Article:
This strategy worked as Memphis was able to force the Cougars to make multiple turnovers early on.

Houston had a four point lead at halftime, and the game continued to be a back and forth contest until the end.

Houston was up 64-61 with nine seconds left to go in the game, and Memphis had one shot to tie the game.

Sophomore guard Lester Quinones missed a 3-pointer, but Houston couldn't secure the rebound to put the game away.

Instead, the ball bounced out to Boogie Ellis who hit his lone 3-pointer of the game with 1.7 seconds left to tie it at 64.

Coach Sampson was able to call a final timeout with 1.7 seconds left in the game.

For the final play, he drew up an inbounds play that had been tried in practice, but has never been performed in a game.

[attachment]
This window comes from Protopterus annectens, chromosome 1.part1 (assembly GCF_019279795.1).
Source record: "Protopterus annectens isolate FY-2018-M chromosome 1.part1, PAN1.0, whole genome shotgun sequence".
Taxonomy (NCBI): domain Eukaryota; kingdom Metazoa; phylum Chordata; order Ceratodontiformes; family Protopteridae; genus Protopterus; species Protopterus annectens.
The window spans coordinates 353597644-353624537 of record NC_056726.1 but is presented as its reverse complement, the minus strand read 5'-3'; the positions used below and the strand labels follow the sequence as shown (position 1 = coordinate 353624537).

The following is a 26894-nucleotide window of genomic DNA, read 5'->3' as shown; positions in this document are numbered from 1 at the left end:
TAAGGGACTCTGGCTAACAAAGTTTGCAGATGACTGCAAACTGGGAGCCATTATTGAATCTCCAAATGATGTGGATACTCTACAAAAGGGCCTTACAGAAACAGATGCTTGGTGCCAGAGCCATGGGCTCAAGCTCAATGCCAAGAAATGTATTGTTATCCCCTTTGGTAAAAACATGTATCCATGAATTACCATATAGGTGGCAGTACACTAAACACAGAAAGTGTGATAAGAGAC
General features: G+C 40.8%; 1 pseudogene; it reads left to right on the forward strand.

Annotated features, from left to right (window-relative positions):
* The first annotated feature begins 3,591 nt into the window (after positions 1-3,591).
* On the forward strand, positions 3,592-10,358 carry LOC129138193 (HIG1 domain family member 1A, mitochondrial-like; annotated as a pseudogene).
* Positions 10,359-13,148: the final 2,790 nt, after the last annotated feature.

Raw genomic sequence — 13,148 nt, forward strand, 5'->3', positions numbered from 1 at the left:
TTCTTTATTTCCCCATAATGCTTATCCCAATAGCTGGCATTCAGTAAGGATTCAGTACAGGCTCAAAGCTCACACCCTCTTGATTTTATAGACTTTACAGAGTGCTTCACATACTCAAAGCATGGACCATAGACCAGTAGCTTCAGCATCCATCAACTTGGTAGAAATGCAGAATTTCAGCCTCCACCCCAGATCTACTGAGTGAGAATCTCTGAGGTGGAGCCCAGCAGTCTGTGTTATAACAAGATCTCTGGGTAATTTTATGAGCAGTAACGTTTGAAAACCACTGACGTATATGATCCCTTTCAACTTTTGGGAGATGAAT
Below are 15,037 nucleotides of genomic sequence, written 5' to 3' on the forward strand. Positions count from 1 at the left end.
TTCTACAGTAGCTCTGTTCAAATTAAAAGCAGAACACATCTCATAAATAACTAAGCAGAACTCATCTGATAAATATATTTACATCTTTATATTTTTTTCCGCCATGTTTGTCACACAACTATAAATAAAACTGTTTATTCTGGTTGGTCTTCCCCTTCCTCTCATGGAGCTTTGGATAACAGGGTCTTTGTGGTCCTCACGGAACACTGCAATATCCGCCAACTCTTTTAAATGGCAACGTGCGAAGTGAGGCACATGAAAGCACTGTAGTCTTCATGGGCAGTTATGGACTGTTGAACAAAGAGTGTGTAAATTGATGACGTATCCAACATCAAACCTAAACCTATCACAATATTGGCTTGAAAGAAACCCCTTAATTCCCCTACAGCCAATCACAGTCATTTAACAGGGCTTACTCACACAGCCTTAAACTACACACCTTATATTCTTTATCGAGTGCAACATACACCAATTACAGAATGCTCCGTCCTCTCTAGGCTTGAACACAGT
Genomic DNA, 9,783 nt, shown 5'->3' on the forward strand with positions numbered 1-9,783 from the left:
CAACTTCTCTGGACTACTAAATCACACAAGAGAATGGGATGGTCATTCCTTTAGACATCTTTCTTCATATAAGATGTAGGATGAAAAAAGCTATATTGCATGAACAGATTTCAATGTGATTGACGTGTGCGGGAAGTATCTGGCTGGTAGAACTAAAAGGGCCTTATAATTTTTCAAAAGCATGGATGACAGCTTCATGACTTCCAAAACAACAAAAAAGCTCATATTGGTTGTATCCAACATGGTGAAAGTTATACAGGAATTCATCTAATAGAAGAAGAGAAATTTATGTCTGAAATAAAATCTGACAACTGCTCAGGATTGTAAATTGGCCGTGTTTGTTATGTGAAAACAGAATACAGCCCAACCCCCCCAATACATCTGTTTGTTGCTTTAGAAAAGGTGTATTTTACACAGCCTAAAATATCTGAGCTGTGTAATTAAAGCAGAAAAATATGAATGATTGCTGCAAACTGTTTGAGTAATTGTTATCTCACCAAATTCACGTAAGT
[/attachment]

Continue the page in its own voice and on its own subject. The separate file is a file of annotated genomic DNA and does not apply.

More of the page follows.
"I don't think it's ever worked," UH forward Justin Gorham said.

From the opposite side of the court, Marcus Sasser inbounded the ball via a bounce pass to Tramon Mark near center court.

Mark was double-teamed by the Houston logo and threw up a prayer.

That prayer resulted in a bank shot off of the backboard to win the game 67-64 as time expired.

"To do that on senior day for those guys, that just makes it even better," Mark said after the game on Twitter.

It was a tremendous way to end the regular season for the Cougars as they gear up and head to the AAC tournament in Fort Worth.

Before Houston headed to the locker room to celebrate, Sampson had some final words for Cougars fans.

"Never give up on your Coogs!"

MOVING UP: With this victory, Houston has moved up to the 7th ranked team in the country and are looking to secure a No. 2 seed in the NCAA Tournament.

UP NEXT: March is in full swing, and the Cougars will be the No. 2 seed in the AAC tournament. They will face the winner of Tulsa and Tulane on Friday, March 12th at 6 p.m CT